inevitable in the long run because what you already have is an enormous amount of pressure on the dominican republic. the dominican republic already militarized its border and if this continues, we will have people throwing themselves into the ocean and attempting to come to the united states. so that i think -- where is our responsibility? i think we have a responsibility to haiti and nothing kind of responsibility we have always done which is go in, try to fix things, and then suffer from defeat. the haitians are impossible to work with, it is impossible to do anything. we pull out because things are difficult. i think haiti is a long-term proposition for the international community. host: this is from new york. norm, go ahead please. caller: good morning.
one of the previous callers asked you when you had mostly recently been in cuba and you said it is not relevant. it is relevant because the situation has changed. i have visited many years during obama and post-obama and the living conditions have changed considerably for everyday cubans. i have many friends there now and i think that is what he asked that question. i had two things i wanted to hit on. the internet has been restored by the cuban government. i am able to communicate again on the internet and the remittances, 40% is given to the government. i sent money to help friends in cuba and they never did that.
he got what he was supposed to get. in fact, we were able to use western union which has been cut by our previous president. the cuban government, up until the early 2020 rather, was charging an additional 10% to convert u.s. dollars but it did not apply to those sent by wireless. that 10% tax was eliminated in the early months of 2020. i just wanted to make those points. some of the information is -- host: before you go, how would you characterize the living conditions of the people now? caller: i have not been there since the pandemic but it was tough economically. they are getting by but food is scarce, terrible crowds of lines waiting to buy what is available, if it is available, if they can afford it.
there have been inflated prices since the unification of the currencies. they eliminated the convertible peso at the beginning of the year. the conditions economically are very bad. my communication with them is not in person anymore. host: ok. that was norm's perspective. caller: i think he is right. the cuban government did restore the internet. to the extent it has been restored i am not familiar. i tried communicating as well and have not been as successful. but i do understand the cuban government has lifted some restrictions on the internet. but it also demonstrates the ability they have to cut off communication when everything goes wrong. now that they have restored that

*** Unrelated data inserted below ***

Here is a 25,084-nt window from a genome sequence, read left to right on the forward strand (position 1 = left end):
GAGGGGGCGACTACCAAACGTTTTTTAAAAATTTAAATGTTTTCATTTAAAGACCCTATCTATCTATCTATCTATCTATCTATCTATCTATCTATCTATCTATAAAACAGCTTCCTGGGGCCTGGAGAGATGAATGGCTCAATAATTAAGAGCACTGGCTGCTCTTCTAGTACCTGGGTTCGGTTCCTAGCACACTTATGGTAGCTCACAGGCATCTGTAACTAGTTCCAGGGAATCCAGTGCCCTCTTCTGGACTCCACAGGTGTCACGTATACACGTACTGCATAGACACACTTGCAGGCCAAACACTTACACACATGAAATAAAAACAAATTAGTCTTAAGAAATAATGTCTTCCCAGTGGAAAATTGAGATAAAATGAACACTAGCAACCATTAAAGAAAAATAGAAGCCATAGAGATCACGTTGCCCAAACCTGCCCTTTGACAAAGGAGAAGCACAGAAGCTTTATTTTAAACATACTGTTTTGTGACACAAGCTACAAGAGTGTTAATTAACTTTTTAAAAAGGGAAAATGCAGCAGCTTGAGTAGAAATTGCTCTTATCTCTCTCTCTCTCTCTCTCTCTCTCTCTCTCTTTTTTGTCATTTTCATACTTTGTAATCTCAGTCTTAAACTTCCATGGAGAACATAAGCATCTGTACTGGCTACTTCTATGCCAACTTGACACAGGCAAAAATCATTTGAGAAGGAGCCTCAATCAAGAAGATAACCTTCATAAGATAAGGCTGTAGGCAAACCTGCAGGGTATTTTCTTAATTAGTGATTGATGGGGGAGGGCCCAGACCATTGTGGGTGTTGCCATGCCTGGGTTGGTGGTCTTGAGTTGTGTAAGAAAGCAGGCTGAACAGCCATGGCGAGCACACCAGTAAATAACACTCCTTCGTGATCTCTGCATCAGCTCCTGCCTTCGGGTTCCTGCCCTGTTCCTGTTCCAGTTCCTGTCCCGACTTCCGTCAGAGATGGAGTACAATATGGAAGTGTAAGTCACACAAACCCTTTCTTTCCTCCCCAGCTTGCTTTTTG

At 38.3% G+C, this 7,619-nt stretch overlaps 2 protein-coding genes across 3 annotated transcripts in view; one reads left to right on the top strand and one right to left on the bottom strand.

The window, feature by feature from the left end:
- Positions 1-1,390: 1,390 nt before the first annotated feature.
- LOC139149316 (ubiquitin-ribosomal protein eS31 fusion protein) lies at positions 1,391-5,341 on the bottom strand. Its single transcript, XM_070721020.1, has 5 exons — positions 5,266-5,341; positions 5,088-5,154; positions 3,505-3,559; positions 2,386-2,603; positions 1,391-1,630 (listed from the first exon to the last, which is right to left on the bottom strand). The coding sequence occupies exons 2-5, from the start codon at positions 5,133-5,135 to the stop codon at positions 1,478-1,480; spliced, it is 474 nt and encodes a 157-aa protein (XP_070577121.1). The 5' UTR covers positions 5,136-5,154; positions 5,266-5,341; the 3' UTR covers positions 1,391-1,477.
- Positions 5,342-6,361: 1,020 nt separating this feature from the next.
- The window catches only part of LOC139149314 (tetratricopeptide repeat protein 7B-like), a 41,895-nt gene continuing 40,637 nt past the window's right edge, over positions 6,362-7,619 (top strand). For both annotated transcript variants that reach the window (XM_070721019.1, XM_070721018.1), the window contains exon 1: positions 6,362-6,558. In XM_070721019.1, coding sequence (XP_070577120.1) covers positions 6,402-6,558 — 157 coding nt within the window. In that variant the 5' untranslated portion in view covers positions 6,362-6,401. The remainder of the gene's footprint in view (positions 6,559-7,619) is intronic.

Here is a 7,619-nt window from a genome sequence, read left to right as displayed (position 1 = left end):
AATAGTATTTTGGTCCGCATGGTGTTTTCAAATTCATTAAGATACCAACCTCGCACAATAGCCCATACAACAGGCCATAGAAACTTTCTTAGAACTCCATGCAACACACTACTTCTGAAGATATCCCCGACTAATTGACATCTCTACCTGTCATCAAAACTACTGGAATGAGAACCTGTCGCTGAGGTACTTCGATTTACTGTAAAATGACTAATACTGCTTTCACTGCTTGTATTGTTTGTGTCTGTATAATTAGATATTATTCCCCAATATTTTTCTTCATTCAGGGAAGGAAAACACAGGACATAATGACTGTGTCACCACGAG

they are cracking down. the second thing, conditions in cuba over the last 20 years, right, improved. improved largely and in first part because of the opening of the economy. in other words what i am trying to say is that embargo allowed investment in cuba during the early part of this century. i also noted the arrival of the internet. i believe very firmly that the obama administration would have likely led in a better direction in terms of improving the lives of the cuban people. however, that is not where we are today and in large measure it has less to do i would say
with what we have done and more to do with the cuban government. their economic mismanagement is the reason why cuba finds itself in the situation. the embargo contributes to that, but, you know, what the caller said earlier, we need to assume responsibility for our own actions. this is a path that enables a very small group of men, right, to determine the future of cuba based on an ideology and a way of looking at the world that, frankly, is a very conservative approach to governing. not to mention the fact it is absolutely built on the
oppression of the cuban citizens. host: our guest joins us this morning from los angeles. edgewater gemara, thank you for your time and the perspective >> c-span's washington journal. every day, we take your calls live on the air on the news of the day and we discussed policy issues that impact you. coming up monday morning, the hill's morgan shall find previews president biden's schedule. michael wolff discusses his book. vanderbilt university infectious disease professor dr. william shatner talks about the delta variant and vaccine hesitancy. be sure to join the discussion with your phone calls, facebook comments, texts and tweets.
announcer: senator jeanne shaheen, former u.s. ambassador to afghanistan and other foreign policy experts discuss efforts to remove afghan allies from the country as u.s. troops continue their withdrawal. the center for strategic and international studies hosted the discussion. >> the events are moving rapidly. those afghans that worked close with the u.s. military, allies, diplomatic communities are going to be at heightened ris